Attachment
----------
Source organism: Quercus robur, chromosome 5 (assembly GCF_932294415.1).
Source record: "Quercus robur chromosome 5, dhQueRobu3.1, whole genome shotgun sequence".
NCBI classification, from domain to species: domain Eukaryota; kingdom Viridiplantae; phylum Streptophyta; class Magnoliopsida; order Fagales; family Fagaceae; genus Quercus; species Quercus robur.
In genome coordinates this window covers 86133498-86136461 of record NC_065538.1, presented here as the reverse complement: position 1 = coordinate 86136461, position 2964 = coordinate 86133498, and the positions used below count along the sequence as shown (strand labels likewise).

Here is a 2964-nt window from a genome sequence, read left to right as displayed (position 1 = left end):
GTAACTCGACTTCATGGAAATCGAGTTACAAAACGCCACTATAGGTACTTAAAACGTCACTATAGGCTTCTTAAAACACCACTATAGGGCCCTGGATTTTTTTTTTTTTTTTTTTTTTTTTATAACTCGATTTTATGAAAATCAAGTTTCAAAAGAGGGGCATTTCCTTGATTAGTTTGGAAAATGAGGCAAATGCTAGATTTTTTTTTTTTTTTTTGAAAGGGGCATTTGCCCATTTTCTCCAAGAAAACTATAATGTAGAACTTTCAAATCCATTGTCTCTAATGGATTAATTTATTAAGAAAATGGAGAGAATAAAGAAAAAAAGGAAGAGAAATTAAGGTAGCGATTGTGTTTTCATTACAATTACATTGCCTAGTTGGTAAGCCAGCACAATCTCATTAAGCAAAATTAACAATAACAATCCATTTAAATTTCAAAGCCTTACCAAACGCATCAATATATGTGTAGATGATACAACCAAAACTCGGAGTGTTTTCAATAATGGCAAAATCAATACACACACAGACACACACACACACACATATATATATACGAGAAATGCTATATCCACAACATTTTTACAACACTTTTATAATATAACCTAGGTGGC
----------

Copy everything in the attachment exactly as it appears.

Source organism: Quercus robur, chromosome 5 (assembly GCF_932294415.1).
Source record: "Quercus robur chromosome 5, dhQueRobu3.1, whole genome shotgun sequence".
NCBI classification, from domain to species: domain Eukaryota; kingdom Viridiplantae; phylum Streptophyta; class Magnoliopsida; order Fagales; family Fagaceae; genus Quercus; species Quercus robur.
In genome coordinates this window covers 86133498-86136461 of record NC_065538.1, presented here as the reverse complement: position 1 = coordinate 86136461, position 2964 = coordinate 86133498, and the positions used below count along the sequence as shown (strand labels likewise).

Here is a 2964-nt window from a genome sequence, read left to right as displayed (position 1 = left end):
GTAACTCGACTTCATGGAAATCGAGTTACAAAACGCCACTATAGGTACTTAAAACGTCACTATAGGCTTCTTAAAACACCACTATAGGGCCCTGGATTTTTTTTTTTTTTTTTTTTTTTTTATAACTCGATTTTATGAAAATCAAGTTTCAAAAGAGGGGCATTTCCTTGATTAGTTTGGAAAATGAGGCAAATGCTAGATTTTTTTTTTTTTTTTTGAAAGGGGCATTTGCCCATTTTCTCCAAGAAAACTATAATGTAGAACTTTCAAATCCATTGTCTCTAATGGATTAATTTATTAAGAAAATGGAGAGAATAAAGAAAAAAAGGAAGAGAAATTAAGGTAGCGATTGTGTTTTCATTACAATTACATTGCCTAGTTGGTAAGCCAGCACAATCTCATTAAGCAAAATTAACAATAACAATCCATTTAAATTTCAAAGCCTTACCAAACGCATCAATATATGTGTAGATGATACAACCAAAACTCGGAGTGTTTTCAATAATGGCAAAATCAATACACACACAGACACACACACACACACATATATATATACGAGAAATGCTATATCCACAACATTTTTACAACACTTTTATAATATAACCTAGGTGGC